Surfing, a sport that captures the essence of the sea's untamed beauty and the thrill of riding its waves, has become a global phenomenon. Yet, in the heart of the Indian Ocean, amidst the breathtaking palm-frond trees and charm of the Maldives, this aquatic art form holds a unique place in our history and cultural tapestry. Beyond the postcard-perfect landscapes, the Maldives' rich surfing heritage, intertwined with captivating folk stories, is a testament to our profound connection with the sea. In the midst of globalisation's relentless march, we embark on a journey through these lesser-known narratives, exploring the hidden depths of the Maldivian surfing identity.
One of the most fascinating aspects of Maldivian folk stories is the deep-rooted connection between Maldivians and the sea. The fact that we have folklore and folk stories about surfing too, is a testament to the enduring legacy of this sport in the Maldives. It is a practice that predates the introduction of the word "surfing" itself, a reminder that the ocean has always been an integral part of Maldivian life.
To understand the significance of these stories, we must journey back in time. Sikkagey Dhon Manikufaanu's research from the 1930s reveals that both women and men were avid surfers during that era. This research is more than just historical data; it is living proof of the longevity of the surfing tradition in these pearlescent islands. Every child born as recently as the 1980’s can recount stories of "raalhaa-elhun," their early encounters with the sea's mighty waves. Without access to proper surfboards, Maldivians used Malhufathi, a name for a thin wooden board akin to a surfboard. Children were once sent out to surf with their Malhufathi, a practice that not only imparted surfing skills but also instilled a deep connection with the waters surrounding us. After all, Maldivians have long been referred to as the "people of the sea." Bodyboarding was the dominant surfing style back then, but some older individuals recall a time when a few gifted children could stand while surfing. Tony Hussein is often credited with introducing standing surfing to Maldives, but interviews with older Maldivians suggest that a select few already possessed this skill in our island nation: we just didn’t have a word to associate it with.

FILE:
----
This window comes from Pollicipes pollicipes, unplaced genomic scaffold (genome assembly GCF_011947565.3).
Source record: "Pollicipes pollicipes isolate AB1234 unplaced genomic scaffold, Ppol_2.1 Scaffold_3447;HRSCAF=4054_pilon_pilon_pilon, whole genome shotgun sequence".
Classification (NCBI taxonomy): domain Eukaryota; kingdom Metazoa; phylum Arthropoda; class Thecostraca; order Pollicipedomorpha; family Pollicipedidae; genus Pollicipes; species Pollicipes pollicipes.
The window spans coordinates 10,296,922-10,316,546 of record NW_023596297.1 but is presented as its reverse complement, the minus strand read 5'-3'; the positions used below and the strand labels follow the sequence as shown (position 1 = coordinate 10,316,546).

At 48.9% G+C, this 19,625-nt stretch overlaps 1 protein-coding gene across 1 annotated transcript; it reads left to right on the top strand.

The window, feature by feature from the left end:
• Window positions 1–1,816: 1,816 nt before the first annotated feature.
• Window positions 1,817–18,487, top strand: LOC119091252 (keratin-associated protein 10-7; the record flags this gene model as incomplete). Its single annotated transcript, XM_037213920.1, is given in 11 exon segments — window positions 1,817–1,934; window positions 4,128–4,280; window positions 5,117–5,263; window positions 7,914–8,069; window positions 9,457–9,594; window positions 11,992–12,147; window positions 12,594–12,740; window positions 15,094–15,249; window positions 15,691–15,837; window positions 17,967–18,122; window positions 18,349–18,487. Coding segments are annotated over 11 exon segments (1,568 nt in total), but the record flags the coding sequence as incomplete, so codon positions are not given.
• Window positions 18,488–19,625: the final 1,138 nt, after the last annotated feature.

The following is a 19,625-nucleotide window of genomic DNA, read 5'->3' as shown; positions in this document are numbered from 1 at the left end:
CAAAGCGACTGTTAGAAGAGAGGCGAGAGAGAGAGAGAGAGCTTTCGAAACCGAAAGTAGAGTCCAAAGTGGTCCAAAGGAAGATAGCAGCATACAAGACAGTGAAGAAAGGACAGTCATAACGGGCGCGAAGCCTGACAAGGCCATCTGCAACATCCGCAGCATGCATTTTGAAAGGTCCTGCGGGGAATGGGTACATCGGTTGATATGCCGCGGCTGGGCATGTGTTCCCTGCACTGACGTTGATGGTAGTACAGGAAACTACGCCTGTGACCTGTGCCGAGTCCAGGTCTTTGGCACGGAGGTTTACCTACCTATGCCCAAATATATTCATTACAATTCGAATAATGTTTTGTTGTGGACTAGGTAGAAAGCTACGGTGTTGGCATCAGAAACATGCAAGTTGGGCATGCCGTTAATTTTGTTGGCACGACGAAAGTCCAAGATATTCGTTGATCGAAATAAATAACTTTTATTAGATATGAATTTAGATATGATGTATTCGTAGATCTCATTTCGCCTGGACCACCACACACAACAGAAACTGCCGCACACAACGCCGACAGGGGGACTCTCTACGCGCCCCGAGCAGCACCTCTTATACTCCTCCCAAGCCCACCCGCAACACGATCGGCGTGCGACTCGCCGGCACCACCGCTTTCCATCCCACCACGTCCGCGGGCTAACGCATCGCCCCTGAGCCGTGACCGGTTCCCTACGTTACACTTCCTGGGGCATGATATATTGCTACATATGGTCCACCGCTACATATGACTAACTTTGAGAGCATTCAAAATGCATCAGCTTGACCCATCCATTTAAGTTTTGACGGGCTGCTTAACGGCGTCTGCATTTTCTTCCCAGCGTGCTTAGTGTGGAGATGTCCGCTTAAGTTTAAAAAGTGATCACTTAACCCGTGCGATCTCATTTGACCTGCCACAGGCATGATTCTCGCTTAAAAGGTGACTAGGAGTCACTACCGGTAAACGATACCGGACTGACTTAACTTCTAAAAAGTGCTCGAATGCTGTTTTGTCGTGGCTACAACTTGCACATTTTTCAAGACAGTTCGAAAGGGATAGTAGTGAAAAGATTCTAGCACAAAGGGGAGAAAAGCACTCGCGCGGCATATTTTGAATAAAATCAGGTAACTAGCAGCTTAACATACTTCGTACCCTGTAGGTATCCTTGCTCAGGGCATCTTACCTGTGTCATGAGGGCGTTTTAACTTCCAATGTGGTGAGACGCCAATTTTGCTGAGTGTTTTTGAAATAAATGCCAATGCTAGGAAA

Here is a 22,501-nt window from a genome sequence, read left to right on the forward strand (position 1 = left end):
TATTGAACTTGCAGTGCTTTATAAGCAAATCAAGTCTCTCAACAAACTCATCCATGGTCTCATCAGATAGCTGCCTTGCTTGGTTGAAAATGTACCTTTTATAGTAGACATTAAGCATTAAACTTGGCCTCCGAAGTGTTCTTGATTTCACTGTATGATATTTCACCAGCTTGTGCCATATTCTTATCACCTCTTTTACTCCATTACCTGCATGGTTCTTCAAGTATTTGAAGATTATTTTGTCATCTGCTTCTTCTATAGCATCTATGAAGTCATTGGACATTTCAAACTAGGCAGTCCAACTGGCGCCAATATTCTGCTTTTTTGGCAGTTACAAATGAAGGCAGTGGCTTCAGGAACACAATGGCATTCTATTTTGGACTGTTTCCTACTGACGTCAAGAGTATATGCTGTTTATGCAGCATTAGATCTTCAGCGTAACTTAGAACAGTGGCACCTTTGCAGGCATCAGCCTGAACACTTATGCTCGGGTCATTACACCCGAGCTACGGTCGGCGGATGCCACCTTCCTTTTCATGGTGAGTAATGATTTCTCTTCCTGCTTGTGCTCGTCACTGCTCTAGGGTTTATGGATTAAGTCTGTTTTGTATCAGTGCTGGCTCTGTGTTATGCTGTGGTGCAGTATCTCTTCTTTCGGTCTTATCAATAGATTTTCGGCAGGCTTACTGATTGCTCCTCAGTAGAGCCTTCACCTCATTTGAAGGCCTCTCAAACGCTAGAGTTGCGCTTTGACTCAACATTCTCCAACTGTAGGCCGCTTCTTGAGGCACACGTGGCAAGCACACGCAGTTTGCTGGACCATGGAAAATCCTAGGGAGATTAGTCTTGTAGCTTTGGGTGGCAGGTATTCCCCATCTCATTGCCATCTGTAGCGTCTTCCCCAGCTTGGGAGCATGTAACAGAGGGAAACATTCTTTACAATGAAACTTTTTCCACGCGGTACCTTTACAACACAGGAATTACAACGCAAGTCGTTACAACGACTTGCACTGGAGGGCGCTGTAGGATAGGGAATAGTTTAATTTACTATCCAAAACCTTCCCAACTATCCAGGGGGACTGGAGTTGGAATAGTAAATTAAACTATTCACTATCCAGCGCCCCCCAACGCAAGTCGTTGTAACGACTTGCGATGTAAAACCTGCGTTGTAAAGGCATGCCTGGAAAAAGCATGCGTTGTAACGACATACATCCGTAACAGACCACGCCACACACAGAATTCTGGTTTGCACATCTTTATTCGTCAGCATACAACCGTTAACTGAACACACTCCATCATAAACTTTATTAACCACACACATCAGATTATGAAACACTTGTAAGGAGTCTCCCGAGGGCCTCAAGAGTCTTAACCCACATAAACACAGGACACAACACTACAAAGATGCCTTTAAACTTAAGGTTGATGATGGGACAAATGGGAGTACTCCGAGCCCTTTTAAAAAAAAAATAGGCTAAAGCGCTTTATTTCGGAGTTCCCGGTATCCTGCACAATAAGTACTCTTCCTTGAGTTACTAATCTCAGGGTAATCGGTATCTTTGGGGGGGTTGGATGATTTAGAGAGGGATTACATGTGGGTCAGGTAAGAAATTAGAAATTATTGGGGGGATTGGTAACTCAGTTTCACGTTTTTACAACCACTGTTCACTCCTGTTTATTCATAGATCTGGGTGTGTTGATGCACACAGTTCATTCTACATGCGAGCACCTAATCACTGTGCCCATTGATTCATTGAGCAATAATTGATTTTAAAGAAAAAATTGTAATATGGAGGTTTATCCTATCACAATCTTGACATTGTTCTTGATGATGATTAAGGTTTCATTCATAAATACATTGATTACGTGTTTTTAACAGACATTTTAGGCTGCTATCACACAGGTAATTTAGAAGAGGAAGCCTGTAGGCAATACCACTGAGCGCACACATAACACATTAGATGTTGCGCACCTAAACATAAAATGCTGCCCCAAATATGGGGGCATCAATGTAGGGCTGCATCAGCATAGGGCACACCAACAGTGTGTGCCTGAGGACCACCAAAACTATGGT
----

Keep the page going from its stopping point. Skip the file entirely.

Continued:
However, over time, in a shift that reflected changing times and values, parents stopped sending their children to the sea. This cultural practice experienced a temporary gap due to the impact of the Great Depression. The skills passed down through the generations such as raalhaa-elhun experienced a tangible loss by the early 70s and 80s. The folklore and folk stories, intertwined with evidence of Maldivian craftsmanship and resilience, are now some of the only remnants that offer a glimpse into the surfing spirit of old.
The fact that Maldivians have countless unique names for various types of waves reveal our intimate knowledge of the sea's moods. Many a time you will hear mothers shout at their children, ‘Eyoh ananee dhamaiganna raalheh’ as a warning that the wave they see heading towards their children are likely to have an exceptionally strong backwash. There are people alive today who still claim that the reason why Fuvahmulah island was never invaded was because it had no reef or jetty, so no enemies could approach it. At this point we must ask , how did the islanders get on and off the island? Small bokkura were used to "surf" to the beach, showcasing the ingenious ways Maldivians utilised their natural surroundings, and the ease with which we have always handled ourselves in the sea. This is not merely nautical knowledge; it is the wisdom of a seafaring nation.